By Steve West
Jim Walters, a career National Park Service employee, came to New Mexico in 1982 as the resource management specialist at Carlsbad Caverns and Guadalupe Mountains national parks. He was in charge of the mountain lion program, responding to area ranchers who claimed the lions were wiping them out and that the park service was turning lions loose in the park and the national forest.
During this fiasco, Walters attended numerous public meetings and hired a professional to collar and study mountain lions, analyze scat and provide a report on what mountain lions were actually doing. He also had many meetings with ranchers in his office where he questioned them about what they were saying (but never had the proof) as he tried to get them used to the idea of protecting mountain lions. One of his file cabinets was labeled “Mountain Lion Releases.” I’m sure the ranchers saw it. I asked him about it one time (knowing that releases weren’t happening), and he said, go ahead and open it up. I did — it was filled with dried cow shit. That was Jim Walters at his finest.
Walters was born on the seventh of August 1944 in Lynwood, California, and spent some of his first years on Catalina Island where his father was stationed during World War II. Walters grew up in California with his five siblings. As a youngster he was always out, looking for animals of any type that he could “study.” He was always curious about what was out there and remained so for the rest of his life.
After graduation from high school, Walters attended Cerritos College in Norwalk, California, and Humboldt State University in Arcata, California. He went on to study for his master’s degree in game management in January 1967. He was at the point of writing his thesis on the feeding habits of burrowing owls when he saw an announcement for the National Park Service (NPS) looking for new employees. He immediately submitted his application and was accepted. Thus began a 38-year career with an agency and a job he loved.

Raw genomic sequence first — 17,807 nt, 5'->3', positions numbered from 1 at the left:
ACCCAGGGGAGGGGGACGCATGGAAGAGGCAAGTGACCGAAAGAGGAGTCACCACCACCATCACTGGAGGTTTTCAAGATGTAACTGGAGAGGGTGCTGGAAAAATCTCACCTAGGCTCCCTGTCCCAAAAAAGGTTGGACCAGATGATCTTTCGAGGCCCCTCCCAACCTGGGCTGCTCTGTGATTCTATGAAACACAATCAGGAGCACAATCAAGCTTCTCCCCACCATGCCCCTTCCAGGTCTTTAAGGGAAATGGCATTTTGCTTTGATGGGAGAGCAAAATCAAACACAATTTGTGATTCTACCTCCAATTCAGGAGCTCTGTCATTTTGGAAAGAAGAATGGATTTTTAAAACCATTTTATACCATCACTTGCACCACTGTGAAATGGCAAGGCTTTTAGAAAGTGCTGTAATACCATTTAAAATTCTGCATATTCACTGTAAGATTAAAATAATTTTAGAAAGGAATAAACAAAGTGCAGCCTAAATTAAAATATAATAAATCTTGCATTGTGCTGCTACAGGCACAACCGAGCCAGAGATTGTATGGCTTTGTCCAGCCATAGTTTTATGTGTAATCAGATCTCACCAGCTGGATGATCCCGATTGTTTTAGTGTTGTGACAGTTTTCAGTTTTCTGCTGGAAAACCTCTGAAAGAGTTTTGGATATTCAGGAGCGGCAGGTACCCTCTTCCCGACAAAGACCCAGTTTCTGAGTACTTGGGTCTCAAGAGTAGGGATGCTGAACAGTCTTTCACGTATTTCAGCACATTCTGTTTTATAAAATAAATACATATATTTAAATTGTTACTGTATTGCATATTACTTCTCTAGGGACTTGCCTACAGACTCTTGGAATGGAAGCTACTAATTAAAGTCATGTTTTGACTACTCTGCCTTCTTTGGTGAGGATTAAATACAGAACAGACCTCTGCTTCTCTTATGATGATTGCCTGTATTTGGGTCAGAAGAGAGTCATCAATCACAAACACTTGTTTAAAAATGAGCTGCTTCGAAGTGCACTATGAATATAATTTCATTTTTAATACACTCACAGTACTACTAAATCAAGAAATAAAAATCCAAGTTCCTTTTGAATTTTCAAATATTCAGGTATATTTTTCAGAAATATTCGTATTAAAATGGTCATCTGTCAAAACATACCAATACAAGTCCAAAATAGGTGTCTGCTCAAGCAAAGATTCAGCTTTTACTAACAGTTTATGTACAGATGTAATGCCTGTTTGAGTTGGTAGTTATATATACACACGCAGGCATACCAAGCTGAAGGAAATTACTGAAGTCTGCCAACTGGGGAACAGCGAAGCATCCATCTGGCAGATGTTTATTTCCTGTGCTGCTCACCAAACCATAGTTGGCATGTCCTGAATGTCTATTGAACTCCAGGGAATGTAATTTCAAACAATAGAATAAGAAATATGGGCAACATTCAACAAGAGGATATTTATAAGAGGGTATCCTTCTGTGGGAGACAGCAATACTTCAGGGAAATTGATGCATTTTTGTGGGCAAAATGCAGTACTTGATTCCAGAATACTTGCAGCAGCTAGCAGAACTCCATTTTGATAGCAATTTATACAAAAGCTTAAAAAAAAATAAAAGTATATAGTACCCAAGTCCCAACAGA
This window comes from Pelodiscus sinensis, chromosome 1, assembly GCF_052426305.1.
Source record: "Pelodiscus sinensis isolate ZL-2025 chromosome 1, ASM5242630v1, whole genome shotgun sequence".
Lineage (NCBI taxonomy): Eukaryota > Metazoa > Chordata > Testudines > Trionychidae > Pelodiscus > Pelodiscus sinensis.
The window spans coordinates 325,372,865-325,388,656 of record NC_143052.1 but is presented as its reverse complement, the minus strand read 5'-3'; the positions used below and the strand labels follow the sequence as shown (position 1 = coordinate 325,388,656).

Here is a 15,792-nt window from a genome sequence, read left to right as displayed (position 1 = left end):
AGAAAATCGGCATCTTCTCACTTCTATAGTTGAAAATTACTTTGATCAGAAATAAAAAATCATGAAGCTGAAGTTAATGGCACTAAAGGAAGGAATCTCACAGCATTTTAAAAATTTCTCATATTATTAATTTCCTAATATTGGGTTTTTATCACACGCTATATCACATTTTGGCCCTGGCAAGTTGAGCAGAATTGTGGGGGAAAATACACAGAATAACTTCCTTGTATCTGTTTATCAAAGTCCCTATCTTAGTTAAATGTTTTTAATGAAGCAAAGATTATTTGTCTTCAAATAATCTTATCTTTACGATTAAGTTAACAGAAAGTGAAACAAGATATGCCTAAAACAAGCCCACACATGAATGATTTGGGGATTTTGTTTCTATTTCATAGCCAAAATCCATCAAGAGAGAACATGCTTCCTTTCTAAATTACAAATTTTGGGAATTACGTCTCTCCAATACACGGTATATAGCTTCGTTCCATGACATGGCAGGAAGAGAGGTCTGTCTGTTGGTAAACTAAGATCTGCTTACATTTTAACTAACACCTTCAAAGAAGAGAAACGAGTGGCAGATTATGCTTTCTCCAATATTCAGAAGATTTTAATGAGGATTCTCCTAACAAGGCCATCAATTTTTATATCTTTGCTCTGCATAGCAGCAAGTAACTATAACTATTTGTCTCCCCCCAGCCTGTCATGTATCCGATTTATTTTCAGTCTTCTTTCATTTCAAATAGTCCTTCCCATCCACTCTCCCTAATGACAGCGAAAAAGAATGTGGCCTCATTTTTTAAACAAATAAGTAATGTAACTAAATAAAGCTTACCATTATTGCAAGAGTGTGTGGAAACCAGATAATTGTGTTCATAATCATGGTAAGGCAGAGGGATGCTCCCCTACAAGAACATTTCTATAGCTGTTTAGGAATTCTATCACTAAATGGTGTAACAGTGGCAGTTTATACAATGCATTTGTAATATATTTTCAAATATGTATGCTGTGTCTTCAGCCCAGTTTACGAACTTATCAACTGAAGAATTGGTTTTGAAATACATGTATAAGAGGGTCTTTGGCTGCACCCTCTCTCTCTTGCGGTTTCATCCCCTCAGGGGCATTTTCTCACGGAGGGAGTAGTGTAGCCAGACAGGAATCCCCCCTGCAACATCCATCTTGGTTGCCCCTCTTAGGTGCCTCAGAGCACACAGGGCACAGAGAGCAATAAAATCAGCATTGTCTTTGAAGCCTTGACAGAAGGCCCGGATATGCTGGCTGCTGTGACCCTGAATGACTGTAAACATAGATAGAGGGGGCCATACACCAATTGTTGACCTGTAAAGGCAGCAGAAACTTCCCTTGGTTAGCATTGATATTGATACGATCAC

Like most park people, Walters worked at a variety of sites, including Joshua Tree National Park, Wupatki National Monument and Sunset Crater Volcano National Monument. He also went east where he worked in law enforcement at the Blue Ridge Parkway in North Carolina. While there, he made time for surveying of plants and animals and wrote a column for the local paper on the blooming periods of flowers readers were likely to see. At Everglades National Park, he was the district naturalist (1973-1976) and worked closely with efforts to protect sea turtles and even rescued eggs until they hatched and released the turtles.
Then back West again, he was the district ranger for the Maze District of Canyonlands National Park. He hiked over most of the country and even found a new ruin that was eventually named for him. From 1976 until 1982, he was in charge of resource management at Grand Canyon National Park. During that time period, NPS was removing the donkeys (burros) from the park, and Walters was in charge of that program. After the donkey removal was successful, he moved to New Mexico where he was at Carlsbad Caverns and Guadalupe Mountains national parks from April 1982 until July 1988.
He eventually was made the acting unit manager for Carlsbad Caverns. Always looking for a new adventure, Walters was asked to be part of an expedition to American Samoa where they were studying an archeological site. It was during his time in Carlsbad that I first met Walters.
He met Sue Kozacek at a Wilderness symposium where both of them were speakers. This started a long-term relationship where they traveled and saw the world.